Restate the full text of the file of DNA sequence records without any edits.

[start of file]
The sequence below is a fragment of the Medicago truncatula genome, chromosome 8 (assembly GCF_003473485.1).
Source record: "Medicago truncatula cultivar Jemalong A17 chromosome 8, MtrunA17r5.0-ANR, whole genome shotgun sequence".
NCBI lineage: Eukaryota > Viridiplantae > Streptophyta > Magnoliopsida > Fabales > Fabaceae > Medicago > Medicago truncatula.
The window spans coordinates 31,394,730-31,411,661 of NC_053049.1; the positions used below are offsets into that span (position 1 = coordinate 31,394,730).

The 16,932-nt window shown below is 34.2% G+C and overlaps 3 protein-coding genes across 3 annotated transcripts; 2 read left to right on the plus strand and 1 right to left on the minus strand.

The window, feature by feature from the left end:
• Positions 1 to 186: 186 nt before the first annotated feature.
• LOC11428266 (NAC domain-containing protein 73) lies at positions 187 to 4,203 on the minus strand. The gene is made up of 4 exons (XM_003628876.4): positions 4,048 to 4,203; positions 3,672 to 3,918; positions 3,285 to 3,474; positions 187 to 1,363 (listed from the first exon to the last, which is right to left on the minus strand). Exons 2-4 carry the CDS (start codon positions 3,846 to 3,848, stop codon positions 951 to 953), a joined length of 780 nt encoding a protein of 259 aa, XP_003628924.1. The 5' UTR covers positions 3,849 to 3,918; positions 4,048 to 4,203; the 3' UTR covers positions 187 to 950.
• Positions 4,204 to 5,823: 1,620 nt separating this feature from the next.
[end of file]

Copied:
The sequence below is a fragment of the Medicago truncatula genome, chromosome 8 (assembly GCF_003473485.1).
Source record: "Medicago truncatula cultivar Jemalong A17 chromosome 8, MtrunA17r5.0-ANR, whole genome shotgun sequence".
NCBI lineage: Eukaryota > Viridiplantae > Streptophyta > Magnoliopsida > Fabales > Fabaceae > Medicago > Medicago truncatula.
The window spans coordinates 31,394,730-31,411,661 of NC_053049.1; the positions used below are offsets into that span (position 1 = coordinate 31,394,730).

The 16,932-nt window shown below is 34.2% G+C and overlaps 3 protein-coding genes across 3 annotated transcripts; 2 read left to right on the plus strand and 1 right to left on the minus strand.

The window, feature by feature from the left end:
• Positions 1 to 186: 186 nt before the first annotated feature.
• LOC11428266 (NAC domain-containing protein 73) lies at positions 187 to 4,203 on the minus strand. The gene is made up of 4 exons (XM_003628876.4): positions 4,048 to 4,203; positions 3,672 to 3,918; positions 3,285 to 3,474; positions 187 to 1,363 (listed from the first exon to the last, which is right to left on the minus strand). Exons 2-4 carry the CDS (start codon positions 3,846 to 3,848, stop codon positions 951 to 953), a joined length of 780 nt encoding a protein of 259 aa, XP_003628924.1. The 5' UTR covers positions 3,849 to 3,918; positions 4,048 to 4,203; the 3' UTR covers positions 187 to 950.
• Positions 4,204 to 5,823: 1,620 nt separating this feature from the next.